- Lithium is critical to automakers’ plans to sell more electric vehicles.
- It is an important material in electric vehicle battery packs. But demand will outstrip supply for years to come.
- Elon Musk from the Tesla company called on entrepreneurs to get into the lithium business.
Elon Musk is calling for more investment in lithium, a silvery-white metal that is crucial to the production of batteries for electric cars. He recently complained about “crazy” metal costs and said anyone who gets into the refining business is basically getting a “license to print money.”
The billionaire is right. As the auto industry moves away from dirty fossil fuels to a cleaner battery, lithium is in the spotlight. In recent years, the demand for the metal has increased dramatically, as has its price.
Questions remain about whether the world will be able to mine, refine and ship enough lithium to support the green revolution that is set to take place in the next decade and beyond. Here, we’ve laid out the basics of why lithium is so important and what might happen next.
What is lithium and what is its role in electric vehicles?
It is a critical material in the high-voltage lithium-ion batteries that make electric cars. It’s also in laptop batteries and the like.
Why is Musk talking about this?
As car companies have ramped up sales of electric vehicles in recent years — and made ambitious promises about their electric futures — demand for lithium has exploded.
According to McKinsey, at the beginning of March, lithium prices rose by 550% compared to the previous year. Demand for the metal will outstrip supply for at least the next five years, and the shortage could continue until 2030, S&P Global Commodity Insights said.
Against this background, it is understandable why Musk is urging entrepreneurs to recycle more lithium. Although raw lithium is abundant, it must be purified before it can be used in battery cells.
Securing enough lithium for batteries is one of the biggest challenges facing automakers in the near term, Sam Abuelsamid, principal e-mobility analyst at Guidehouse Insights, told Insider. Sources of the metal are still fairly limited because there wasn’t much demand for it until electric cars took off, he said. But the industry is working to increase supply.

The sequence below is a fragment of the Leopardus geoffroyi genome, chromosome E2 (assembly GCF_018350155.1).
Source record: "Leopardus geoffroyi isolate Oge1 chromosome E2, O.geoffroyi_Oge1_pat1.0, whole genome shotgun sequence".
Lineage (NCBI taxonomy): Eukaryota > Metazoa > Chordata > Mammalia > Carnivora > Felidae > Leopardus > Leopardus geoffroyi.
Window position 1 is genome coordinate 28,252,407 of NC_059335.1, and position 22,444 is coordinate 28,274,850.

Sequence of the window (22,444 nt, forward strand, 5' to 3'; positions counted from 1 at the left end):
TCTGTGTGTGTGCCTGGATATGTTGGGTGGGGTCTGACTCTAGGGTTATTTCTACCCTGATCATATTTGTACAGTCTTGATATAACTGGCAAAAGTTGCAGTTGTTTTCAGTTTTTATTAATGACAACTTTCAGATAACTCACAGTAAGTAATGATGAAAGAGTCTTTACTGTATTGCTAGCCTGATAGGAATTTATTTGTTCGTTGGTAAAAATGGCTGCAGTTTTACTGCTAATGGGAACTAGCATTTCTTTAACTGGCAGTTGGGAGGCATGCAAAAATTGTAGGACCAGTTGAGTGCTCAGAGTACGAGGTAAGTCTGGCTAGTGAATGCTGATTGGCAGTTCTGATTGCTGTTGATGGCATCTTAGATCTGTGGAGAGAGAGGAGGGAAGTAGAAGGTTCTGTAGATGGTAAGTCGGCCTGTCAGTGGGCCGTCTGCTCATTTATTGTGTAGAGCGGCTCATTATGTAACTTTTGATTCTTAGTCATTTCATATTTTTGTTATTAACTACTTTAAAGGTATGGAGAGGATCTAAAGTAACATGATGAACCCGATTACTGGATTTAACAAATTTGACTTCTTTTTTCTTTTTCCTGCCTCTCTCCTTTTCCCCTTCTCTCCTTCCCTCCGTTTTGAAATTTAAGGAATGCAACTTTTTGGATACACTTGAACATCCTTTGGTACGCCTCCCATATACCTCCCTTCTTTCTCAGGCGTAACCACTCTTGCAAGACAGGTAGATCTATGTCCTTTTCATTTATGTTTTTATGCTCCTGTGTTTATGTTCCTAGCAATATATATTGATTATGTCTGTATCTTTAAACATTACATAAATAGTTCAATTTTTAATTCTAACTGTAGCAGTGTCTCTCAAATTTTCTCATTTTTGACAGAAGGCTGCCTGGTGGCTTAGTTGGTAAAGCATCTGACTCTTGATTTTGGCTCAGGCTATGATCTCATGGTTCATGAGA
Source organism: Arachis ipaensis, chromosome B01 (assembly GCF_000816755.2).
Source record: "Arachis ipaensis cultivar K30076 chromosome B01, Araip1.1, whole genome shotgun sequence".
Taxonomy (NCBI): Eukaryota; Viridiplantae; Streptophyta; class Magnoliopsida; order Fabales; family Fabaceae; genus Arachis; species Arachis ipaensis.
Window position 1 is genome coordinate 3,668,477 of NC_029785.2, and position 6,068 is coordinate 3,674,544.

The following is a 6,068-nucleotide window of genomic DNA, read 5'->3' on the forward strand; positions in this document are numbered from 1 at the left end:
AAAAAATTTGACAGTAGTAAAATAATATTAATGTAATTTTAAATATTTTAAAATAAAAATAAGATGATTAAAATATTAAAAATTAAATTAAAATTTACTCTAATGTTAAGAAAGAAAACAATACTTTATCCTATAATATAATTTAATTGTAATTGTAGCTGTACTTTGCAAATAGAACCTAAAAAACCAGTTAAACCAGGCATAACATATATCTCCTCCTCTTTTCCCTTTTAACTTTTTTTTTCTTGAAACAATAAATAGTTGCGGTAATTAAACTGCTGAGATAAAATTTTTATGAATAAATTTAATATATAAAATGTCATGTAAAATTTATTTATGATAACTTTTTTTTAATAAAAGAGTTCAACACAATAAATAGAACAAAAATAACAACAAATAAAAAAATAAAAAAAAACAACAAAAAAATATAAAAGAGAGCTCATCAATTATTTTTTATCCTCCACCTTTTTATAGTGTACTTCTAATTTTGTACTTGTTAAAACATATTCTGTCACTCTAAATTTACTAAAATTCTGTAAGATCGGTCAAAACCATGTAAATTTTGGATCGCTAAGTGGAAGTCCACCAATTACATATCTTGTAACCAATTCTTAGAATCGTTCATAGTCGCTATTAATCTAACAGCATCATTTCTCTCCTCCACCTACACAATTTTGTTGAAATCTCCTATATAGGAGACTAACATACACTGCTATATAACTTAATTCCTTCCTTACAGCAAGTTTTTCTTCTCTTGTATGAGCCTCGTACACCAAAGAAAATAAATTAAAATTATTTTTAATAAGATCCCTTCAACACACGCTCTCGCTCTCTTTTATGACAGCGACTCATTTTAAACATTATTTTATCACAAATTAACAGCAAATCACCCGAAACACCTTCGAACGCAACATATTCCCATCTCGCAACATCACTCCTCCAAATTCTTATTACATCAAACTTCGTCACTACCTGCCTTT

“In the next three to five years, we’ll probably be fine,” Abuelsamid said. “Unless these other sources of lithium are developed relatively quickly, we will certainly face a very high risk of not having enough lithium in the second half of the decade.”
What are car companies doing about it?
The uncertainty surrounding lithium supplies has prompted automakers to go directly to the source and secure their own supplies. Ford this week announced deals with lithium companies that will allow it to build 600,000 electric vehicles a year starting in 2023. General Motors has made similar deals.
Both have made deals with American suppliers. Abouelsamid said that to avoid a permanent shortage of computer chips, automakers want to avoid over-reliance on imports. Most of the current lithium supply is mined in South America or Australia and processed in China.
Tesla has said that it is considering the possibility of self-processing of lithium. “We’re also working on a lithium recycling activity, because the best way to learn how to accelerate something is to do it yourself,” CFO Zachary Kierhorn said recently.
Are there environmental costs in lithium mining?
Environmentalists criticize lithium mining for overusing local water supplies. According to Steve Christensen, executive director of the Responsible Battery Coalition, these practices are now in the minority.
One way to make electric vehicle batteries greener—and increase lithium supplies at the same time—is to focus on recycling lithium-ion cells. If battery recycling is expanded, incentivized by the government and made more efficient, it will dramatically reduce the need to mine and refine new lithium, Christensen told Insider.
“I totally agree with Musk that you can print your own money,” he said. “I think you can also create a machine to print money from recycled materials if we can get an incentive for recycled content in batteries.”